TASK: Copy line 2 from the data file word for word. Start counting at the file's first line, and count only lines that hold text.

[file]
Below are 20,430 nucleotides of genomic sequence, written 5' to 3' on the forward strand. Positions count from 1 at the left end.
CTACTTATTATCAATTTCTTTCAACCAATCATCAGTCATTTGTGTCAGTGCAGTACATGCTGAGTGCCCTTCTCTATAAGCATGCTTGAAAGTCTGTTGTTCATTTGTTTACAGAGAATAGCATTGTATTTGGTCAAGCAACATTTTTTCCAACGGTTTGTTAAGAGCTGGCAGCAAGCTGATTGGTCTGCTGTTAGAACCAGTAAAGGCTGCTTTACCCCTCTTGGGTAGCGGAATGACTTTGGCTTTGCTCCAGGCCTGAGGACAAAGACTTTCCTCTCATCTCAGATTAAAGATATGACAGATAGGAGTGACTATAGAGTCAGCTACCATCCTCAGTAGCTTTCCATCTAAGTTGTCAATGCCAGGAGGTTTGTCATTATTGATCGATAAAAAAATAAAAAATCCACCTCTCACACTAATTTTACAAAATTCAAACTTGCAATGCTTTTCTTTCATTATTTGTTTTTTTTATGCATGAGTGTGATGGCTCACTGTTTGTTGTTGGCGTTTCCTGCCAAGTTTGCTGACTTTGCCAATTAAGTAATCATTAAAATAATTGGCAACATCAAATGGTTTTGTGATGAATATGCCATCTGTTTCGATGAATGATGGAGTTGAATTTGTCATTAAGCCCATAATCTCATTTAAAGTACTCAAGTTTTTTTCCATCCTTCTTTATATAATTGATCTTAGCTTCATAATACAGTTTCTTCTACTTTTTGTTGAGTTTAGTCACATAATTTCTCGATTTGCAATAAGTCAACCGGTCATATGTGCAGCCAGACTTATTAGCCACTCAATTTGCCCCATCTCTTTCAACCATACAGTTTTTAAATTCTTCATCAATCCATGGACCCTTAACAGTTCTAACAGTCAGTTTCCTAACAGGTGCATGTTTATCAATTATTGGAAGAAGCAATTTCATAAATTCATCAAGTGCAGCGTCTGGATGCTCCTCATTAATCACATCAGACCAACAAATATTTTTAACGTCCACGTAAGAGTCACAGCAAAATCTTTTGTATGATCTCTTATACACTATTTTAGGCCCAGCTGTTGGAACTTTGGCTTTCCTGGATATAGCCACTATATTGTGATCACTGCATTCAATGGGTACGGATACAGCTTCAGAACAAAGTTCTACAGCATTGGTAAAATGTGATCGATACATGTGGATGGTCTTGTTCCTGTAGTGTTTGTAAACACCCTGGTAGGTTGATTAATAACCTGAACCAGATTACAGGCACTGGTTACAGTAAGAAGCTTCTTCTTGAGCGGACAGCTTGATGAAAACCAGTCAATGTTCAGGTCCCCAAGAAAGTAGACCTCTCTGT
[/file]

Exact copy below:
CTACTTATTATCAATTTCTTTCAACCAATCATCAGTCATTTGTGTCAGTGCAGTACATGCTGAGTGCCCTTCTCTATAAGCATGCTTGAAAGTCTGTTGTTCATTTGTTTACAGAGAATAGCATTGTATTTGGTCAAGCAACATTTTTTCCAACGGTTTGTTAAGAGCTGGCAGCAAGCTGATTGGTCTGCTGTTAGAACCAGTAAAGGCTGCTTTACCCCTCTTGGGTAGCGGAATGACTTTGGCTTTGCTCCAGGCCTGAGGACAAAGACTTTCCTCTCATCTCAGATTAAAGATATGACAGATAGGAGTGACTATAGAGTCAGCTACCATCCTCAGTAGCTTTCCATCTAAGTTGTCAATGCCAGGAGGTTTGTCATTATTGATCGATAAAAAAATAAAAAATCCACCTCTCACACTAATTTTACAAAATTCAAACTTGCAATGCTTTTCTTTCATTATTTGTTTTTTTTATGCATGAGTGTGATGGCTCACTGTTTGTTGTTGGCGTTTCCTGCCAAGTTTGCTGACTTTGCCAATTAAGTAATCATTAAAATAATTGGCAACATCAAATGGTTTTGTGATGAATATGCCATCTGTTTCGATGAATGATGGAGTTGAATTTGTCATTAAGCCCATAATCTCATTTAAAGTACTCAAGTTTTTTTCCATCCTTCTTTATATAATTGATCTTAGCTTCATAATACAGTTTCTTCTACTTTTTGTTGAGTTTAGTCACATAATTTCTCGATTTGCAATAAGTCAACCGGTCATATGTGCAGCCAGACTTATTAGCCACTCAATTTGCCCCATCTCTTTCAACCATACAGTTTTTAAATTCTTCATCAATCCATGGACCCTTAACAGTTCTAACAGTCAGTTTCCTAACAGGTGCATGTTTATCAATTATTGGAAGAAGCAATTTCATAAATTCATCAAGTGCAGCGTCTGGATGCTCCTCATTAATCACATCAGACCAACAAATATTTTTAACGTCCACGTAAGAGTCACAGCAAAATCTTTTGTATGATCTCTTATACACTATTTTAGGCCCAGCTGTTGGAACTTTGGCTTTCCTGGATATAGCCACTATATTGTGATCACTGCATTCAATGGGTACGGATACAGCTTCAGAACAAAGTTCTACAGCATTGGTAAAATGTGATCGATACATGTGGATGGTCTTGTTCCTGTAGTGTTTGTAAACACCCTGGTAGGTTGATTAATAACCTGAACCAGATTACAGGCACTGGTTACAGTAAGAAGCTTCTTCTTGAGCGGACAGCTTGATGAAAACCAGTCAATGTTCAGGTCCCCAAGAAAGTAGACCTCTCTGT